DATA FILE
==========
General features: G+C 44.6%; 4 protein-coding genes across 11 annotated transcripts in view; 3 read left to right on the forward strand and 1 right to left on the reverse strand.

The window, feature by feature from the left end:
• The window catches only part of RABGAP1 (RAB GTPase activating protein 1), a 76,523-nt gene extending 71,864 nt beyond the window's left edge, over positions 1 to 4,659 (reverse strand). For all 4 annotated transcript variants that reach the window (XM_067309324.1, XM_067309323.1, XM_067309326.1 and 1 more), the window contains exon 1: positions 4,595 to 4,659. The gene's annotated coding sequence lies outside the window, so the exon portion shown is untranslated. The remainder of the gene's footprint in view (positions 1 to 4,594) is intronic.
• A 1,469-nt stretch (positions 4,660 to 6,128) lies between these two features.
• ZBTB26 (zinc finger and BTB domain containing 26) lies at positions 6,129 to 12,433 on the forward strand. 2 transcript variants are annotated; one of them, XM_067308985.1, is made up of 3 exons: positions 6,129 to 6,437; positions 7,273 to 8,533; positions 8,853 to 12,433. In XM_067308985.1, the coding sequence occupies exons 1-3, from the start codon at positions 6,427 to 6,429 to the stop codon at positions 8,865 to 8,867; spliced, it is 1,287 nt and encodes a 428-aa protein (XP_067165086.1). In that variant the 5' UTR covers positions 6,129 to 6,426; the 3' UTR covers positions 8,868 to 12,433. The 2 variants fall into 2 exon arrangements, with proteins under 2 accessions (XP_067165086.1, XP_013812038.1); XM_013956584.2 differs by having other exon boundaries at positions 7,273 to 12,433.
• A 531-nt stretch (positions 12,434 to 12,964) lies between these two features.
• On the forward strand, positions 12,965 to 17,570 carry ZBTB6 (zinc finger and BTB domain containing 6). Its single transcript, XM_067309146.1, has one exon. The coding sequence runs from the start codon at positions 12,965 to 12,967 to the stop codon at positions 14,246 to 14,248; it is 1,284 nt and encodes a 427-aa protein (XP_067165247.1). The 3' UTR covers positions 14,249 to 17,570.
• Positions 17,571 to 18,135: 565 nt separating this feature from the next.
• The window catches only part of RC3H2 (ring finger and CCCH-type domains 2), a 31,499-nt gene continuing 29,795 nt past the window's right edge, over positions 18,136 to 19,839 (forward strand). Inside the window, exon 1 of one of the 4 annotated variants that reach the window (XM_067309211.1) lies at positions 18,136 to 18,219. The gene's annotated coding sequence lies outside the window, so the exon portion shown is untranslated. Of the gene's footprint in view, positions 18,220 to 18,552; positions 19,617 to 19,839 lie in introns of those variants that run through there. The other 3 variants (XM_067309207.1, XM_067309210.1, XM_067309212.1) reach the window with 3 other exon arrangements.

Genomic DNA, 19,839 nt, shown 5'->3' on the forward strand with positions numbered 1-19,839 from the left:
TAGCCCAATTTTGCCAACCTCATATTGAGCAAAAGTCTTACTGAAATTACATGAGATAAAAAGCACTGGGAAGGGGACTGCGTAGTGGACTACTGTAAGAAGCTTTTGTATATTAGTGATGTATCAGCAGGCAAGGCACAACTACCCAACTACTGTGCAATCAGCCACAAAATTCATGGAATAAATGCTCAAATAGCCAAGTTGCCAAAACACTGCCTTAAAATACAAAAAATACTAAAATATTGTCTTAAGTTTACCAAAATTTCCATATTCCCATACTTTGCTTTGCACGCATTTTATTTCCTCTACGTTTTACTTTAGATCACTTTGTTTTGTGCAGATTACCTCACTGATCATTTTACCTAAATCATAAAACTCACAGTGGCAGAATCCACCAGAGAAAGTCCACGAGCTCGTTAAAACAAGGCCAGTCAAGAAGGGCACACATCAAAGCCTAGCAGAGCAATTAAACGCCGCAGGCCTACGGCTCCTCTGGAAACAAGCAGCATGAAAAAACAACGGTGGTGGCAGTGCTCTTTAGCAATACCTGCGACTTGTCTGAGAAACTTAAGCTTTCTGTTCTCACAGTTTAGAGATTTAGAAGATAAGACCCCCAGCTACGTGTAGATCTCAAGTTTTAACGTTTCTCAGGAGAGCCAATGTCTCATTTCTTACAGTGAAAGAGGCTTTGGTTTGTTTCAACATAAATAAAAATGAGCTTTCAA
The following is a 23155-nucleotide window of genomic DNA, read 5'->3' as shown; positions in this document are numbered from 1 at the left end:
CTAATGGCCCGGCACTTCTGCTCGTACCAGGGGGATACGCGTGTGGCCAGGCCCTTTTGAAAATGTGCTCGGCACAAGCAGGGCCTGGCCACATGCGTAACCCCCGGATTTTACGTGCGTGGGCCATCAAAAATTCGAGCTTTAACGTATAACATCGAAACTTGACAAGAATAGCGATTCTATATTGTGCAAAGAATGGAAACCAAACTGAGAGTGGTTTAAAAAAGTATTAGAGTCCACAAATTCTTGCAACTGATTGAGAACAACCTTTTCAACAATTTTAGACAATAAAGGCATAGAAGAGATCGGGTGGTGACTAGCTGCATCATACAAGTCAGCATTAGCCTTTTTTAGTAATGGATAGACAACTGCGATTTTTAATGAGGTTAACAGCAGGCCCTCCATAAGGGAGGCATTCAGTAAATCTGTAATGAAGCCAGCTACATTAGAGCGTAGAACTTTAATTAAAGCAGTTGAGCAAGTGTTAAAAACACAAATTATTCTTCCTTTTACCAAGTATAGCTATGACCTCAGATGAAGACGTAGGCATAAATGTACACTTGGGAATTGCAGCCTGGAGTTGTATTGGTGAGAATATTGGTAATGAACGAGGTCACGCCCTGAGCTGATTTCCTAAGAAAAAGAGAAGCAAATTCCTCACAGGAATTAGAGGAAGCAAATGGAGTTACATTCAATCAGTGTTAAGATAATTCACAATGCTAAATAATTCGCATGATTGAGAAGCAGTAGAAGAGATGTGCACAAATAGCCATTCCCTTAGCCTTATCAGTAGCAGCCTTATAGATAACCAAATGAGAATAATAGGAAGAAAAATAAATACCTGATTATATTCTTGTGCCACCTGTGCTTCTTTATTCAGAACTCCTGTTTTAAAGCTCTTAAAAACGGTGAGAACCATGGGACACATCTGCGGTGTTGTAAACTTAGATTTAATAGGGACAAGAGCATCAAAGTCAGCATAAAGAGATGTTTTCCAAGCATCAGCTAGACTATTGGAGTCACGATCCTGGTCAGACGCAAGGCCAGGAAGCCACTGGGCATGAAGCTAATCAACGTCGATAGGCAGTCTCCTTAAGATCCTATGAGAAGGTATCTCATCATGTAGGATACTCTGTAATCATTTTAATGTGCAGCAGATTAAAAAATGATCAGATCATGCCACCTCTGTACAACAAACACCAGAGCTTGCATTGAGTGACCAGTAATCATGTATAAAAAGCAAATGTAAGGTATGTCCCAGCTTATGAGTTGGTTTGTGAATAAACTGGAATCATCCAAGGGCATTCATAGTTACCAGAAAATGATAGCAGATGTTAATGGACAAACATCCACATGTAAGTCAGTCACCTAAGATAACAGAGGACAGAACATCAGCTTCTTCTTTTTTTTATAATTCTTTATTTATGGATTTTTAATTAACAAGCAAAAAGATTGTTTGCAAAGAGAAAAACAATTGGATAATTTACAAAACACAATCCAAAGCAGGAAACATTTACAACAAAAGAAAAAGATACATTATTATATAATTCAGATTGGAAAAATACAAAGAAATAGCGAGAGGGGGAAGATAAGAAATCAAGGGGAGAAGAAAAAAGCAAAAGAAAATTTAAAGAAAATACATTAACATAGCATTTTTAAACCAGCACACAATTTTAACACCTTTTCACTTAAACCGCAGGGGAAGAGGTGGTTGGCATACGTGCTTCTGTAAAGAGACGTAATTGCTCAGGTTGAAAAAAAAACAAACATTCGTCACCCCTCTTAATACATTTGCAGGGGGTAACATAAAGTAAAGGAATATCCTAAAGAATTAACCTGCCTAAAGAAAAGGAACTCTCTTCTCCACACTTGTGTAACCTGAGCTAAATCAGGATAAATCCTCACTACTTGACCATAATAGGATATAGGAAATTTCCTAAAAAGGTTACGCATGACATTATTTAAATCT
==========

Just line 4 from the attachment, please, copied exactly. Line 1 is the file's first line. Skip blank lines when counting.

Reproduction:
• A 1,469-nt stretch (positions 4,660 to 6,128) lies between these two features.